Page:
There's the rare moment of humor, like when the vampire Marceline remarks, right after you upgrade her health, “I can't die anyway!” But cutscenes and dialogue exchanges are few and far between, so even the most devout fans of Adventure Time won't find enough entertaining quips or goofy moments to reward them for struggling through the dungeon. The game's title may not provide justification for exploring the dungeon, but the much bigger I DON'T KNOW here is why anyone would play this game.

Dead Sky Review

You’re down to your last clip of ammo. The plan was to make it to the train station just ahead and hold out until help came. But your comrades have already fallen. Poor Billy. Poor Sarah. The despair of the zombie apocalypse had been the catalyst they needed to confess their feelings for one another. If you can hit that next shambler in the head, you may just be able to make the sprint to safety, for now.

Sadly, Dead Sky cannot properly capture the inherent dread of such a scenario. When you think of survival shooters, and zombie games in general, you expect a little suspense and tension, and actual fear of death. Unfortunately, Dead Sky is just masquerading as a survival shooter. Instead, it is a fledgling tower defense game that never grows out of its daydreams of being anything more.

You cannot fail this mission, no matter how hard you try.

The game’s menu greets you with ill-suited blaring rock music that doesn’t fit the tone of the game that follows. (When you’re trying to survive the zombie apocalypse, your first step is probably not to turn on a soaring guitar solo to draw attention to yourself and your roving gang of gunmen.) The single-player campaign is a quick six-mission distraction to introduce you to the core multiplayer action, with only two missions actually reflecting that core experience. The game opens up with you defending your buddy’s escape plan (his car) from a meager offering of slow-moving, mostly nonthreatening undead.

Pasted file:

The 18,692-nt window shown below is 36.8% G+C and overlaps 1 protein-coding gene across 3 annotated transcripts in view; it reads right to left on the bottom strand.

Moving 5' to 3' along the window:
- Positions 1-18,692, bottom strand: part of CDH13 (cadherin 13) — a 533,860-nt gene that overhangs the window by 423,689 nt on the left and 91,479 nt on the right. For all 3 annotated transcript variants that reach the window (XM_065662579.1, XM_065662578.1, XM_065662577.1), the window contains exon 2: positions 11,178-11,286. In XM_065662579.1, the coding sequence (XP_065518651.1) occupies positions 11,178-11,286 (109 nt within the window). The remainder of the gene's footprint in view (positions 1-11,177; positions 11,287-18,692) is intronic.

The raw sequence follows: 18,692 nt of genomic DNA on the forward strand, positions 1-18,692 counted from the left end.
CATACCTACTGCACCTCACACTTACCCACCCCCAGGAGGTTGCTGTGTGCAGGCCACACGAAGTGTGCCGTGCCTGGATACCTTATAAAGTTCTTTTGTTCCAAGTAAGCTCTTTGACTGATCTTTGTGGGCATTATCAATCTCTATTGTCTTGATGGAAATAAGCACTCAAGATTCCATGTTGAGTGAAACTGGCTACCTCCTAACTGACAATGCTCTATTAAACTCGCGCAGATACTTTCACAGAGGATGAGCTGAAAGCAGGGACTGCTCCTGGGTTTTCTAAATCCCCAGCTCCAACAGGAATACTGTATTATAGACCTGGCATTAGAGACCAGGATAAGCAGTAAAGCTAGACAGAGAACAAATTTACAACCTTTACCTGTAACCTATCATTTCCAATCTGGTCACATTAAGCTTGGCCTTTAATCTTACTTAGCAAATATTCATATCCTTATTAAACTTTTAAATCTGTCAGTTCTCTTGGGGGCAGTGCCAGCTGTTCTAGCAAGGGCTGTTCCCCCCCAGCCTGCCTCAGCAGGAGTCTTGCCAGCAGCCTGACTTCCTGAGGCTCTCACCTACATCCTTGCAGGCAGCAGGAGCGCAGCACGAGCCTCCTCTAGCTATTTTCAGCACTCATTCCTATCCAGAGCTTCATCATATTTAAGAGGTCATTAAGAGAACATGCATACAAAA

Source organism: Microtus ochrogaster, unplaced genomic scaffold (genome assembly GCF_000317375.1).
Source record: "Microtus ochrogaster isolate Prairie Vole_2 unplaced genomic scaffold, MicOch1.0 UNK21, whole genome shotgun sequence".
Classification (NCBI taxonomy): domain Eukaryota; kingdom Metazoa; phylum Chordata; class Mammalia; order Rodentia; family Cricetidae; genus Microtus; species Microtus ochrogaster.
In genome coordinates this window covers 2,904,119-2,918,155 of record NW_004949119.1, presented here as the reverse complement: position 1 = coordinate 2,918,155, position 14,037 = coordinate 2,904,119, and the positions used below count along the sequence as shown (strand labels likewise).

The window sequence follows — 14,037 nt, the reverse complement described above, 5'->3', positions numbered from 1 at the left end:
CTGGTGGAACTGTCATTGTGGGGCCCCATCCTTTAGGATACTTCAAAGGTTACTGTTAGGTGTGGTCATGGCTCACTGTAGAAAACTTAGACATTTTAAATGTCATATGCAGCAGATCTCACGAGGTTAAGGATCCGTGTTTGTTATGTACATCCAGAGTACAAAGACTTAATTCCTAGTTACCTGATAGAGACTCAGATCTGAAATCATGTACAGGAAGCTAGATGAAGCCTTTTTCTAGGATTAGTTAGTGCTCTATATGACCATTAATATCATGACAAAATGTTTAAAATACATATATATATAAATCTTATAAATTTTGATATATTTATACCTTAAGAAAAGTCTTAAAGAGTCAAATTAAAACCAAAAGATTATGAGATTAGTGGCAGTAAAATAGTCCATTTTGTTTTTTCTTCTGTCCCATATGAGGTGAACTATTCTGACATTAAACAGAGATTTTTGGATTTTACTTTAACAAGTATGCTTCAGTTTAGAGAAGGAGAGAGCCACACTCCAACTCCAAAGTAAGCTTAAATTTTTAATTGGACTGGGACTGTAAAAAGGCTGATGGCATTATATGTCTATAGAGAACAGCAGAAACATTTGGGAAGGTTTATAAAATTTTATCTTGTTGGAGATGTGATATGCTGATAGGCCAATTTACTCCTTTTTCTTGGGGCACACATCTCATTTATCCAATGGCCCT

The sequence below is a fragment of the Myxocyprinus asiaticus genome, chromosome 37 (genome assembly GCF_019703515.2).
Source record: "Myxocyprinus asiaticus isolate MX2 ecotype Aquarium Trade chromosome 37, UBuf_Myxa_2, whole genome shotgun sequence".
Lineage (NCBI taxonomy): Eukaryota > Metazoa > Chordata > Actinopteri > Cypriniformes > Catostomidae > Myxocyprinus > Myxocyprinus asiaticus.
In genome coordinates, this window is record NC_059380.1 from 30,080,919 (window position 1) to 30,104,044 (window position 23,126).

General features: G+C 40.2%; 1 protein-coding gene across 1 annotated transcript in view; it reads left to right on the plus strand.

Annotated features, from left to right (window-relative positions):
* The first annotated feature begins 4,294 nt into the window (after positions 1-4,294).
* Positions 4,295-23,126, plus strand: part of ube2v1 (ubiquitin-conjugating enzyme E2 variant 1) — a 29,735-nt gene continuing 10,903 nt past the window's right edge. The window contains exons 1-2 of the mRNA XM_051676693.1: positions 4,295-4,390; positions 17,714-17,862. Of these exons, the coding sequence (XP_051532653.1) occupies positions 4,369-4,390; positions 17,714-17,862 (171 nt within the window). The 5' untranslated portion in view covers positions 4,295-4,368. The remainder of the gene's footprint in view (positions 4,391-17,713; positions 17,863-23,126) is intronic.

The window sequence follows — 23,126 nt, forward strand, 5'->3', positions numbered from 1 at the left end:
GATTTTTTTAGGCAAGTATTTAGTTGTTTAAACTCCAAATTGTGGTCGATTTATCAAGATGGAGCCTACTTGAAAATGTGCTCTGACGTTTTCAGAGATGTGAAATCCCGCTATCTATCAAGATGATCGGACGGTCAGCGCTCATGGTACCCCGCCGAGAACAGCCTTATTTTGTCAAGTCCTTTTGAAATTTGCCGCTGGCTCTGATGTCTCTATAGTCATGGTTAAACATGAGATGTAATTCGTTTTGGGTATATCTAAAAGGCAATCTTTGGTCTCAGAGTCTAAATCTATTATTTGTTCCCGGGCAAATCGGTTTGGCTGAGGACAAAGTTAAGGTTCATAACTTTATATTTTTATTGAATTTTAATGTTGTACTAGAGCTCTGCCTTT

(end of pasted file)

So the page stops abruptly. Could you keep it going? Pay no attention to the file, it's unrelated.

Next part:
Once the car starts, you must drive away on a long street littered with zombies just waiting for you to plow them over. The mission is failable, but only if you come to a complete stop. And though the road is winding, you can drive straight until the very end for one final turn in order to beat the stage. Once you come to the end of the street, the game introduces you to a caricature hillbilly who tinkers in scrap metal (the game’s resource) in order to turn it into more usable forms, like a gun turret or a strange bug zapper that stuns the encroaching zombie horde. Wyatt, the aforementioned redneck, isn’t a humorous portrayal at all; he’s simply an overacted representation of Southern stereotypes. This character is grating, and he’s present throughout the multiplayer game.

Not even the flashlight can help you see a reason to keep playing this game.